Thursday, 9 January 2014

Longbourn by Jo Baker

There could be no wearing of clothes without their laundering, just as surely as there could be no going without clothes, not in Hertfordshire anyway, and not in September.

This opening sentence is trying to be unusual but falls short. The only problem that follows is someone has to do the dirty laundry old style, by hand on a cold morning. A problem but not one that hooks. I was thinking to add the weather opening cliché label to this one but the cold weather is part of the boring problem and not obtrusively described, so I'll let it go.

The third paragraph interrupts the forward narrative as it tries to paint a picture of a setting with flowery language like:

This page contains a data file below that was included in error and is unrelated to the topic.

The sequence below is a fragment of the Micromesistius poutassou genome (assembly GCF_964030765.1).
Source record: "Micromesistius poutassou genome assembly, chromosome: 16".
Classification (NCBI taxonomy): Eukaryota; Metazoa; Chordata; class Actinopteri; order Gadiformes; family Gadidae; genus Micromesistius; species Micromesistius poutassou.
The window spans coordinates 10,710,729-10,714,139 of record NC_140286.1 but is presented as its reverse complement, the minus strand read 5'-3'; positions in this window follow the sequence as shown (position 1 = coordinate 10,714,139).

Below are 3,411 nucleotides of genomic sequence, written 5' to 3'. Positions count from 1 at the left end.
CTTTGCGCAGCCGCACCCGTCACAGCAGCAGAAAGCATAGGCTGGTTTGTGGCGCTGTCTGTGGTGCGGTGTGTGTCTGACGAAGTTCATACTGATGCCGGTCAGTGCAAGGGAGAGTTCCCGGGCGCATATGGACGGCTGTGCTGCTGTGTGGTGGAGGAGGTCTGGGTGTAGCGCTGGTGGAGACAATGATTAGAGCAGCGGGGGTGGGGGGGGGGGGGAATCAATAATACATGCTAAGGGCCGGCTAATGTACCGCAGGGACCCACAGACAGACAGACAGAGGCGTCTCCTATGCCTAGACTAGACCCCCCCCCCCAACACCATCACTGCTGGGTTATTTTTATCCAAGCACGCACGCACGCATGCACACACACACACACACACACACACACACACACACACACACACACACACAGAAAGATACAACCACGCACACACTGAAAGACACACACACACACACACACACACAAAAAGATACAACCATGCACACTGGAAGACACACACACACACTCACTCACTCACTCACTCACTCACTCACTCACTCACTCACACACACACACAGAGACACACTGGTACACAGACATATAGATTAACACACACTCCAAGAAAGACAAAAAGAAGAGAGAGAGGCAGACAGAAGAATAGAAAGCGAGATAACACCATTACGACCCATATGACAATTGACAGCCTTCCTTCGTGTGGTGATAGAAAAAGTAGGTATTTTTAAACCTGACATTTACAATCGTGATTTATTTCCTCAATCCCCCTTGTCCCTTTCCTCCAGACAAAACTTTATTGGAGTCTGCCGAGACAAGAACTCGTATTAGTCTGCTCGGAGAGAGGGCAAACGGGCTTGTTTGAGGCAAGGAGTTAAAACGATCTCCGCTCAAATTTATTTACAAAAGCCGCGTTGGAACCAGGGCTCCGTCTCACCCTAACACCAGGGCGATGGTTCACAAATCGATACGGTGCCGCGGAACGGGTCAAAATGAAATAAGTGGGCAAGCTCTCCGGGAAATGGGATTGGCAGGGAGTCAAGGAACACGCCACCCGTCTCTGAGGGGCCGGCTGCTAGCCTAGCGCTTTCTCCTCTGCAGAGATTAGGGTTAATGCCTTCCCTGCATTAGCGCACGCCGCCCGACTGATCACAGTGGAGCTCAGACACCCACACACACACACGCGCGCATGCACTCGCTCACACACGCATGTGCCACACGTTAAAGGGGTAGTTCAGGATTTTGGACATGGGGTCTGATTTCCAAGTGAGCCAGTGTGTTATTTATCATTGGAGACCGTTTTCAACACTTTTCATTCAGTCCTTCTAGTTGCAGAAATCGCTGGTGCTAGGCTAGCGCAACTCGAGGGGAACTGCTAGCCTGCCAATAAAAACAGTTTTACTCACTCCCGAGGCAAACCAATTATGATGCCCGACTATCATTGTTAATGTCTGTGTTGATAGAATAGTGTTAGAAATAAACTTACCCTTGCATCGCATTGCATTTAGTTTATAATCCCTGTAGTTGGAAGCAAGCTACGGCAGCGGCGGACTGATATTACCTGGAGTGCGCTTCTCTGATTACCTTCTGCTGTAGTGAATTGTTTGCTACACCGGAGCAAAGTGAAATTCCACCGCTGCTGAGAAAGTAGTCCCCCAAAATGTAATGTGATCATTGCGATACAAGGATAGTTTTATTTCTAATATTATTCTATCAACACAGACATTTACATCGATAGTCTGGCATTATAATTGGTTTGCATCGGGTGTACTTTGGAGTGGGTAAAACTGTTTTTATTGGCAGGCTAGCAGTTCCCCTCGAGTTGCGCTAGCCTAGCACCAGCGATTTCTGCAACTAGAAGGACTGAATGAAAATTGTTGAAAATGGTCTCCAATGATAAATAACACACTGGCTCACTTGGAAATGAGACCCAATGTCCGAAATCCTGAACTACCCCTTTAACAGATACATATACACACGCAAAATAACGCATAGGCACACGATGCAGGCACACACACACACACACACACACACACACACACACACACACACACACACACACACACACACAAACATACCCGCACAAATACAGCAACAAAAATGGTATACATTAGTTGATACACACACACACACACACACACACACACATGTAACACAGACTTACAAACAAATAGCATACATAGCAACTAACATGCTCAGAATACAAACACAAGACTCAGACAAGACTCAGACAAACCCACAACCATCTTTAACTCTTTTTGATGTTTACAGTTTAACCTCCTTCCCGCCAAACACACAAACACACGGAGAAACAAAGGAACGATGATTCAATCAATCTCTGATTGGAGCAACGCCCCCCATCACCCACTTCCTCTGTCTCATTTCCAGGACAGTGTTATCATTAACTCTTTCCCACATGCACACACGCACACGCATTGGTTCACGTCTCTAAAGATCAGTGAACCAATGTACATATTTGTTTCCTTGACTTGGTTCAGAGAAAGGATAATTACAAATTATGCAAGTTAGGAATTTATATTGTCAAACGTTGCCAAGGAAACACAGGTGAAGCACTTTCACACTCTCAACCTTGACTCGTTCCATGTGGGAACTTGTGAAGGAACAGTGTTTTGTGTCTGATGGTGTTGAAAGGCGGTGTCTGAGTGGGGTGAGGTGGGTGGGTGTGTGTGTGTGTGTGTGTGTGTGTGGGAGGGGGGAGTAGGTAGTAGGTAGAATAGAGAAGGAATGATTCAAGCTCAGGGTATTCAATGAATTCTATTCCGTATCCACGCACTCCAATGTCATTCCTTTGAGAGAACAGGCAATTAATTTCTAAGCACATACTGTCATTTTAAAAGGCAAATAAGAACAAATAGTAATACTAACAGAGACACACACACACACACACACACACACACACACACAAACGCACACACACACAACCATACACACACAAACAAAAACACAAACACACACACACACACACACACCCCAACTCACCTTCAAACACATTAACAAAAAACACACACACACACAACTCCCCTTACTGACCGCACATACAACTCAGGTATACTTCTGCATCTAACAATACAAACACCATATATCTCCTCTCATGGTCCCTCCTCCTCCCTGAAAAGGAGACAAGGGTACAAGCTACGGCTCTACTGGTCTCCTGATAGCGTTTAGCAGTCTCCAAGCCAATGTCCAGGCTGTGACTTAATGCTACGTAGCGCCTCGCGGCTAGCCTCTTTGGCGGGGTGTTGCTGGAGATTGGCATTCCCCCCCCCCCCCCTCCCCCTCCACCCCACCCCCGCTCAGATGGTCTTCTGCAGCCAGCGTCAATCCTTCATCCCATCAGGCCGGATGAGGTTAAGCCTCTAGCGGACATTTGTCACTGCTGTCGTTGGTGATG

Sheep huddled in drifts...
Birds...fluffed like thistledown...
...cows huffed clouds of sweet breath... [Ugh, I can't get my mind to buy and sell that one.]

And that's just a taste; it goes on and on. Definitely on the overwritten side of purple. The paragraphs are long, thick and crowded.

First thing said:

"You don't know how lucky you are, Hill."

Obviously there is a fan base and market for this kind of book or it wouldn't exist. So hats off to that world.

Verdict: Fail

Theodore Moracht

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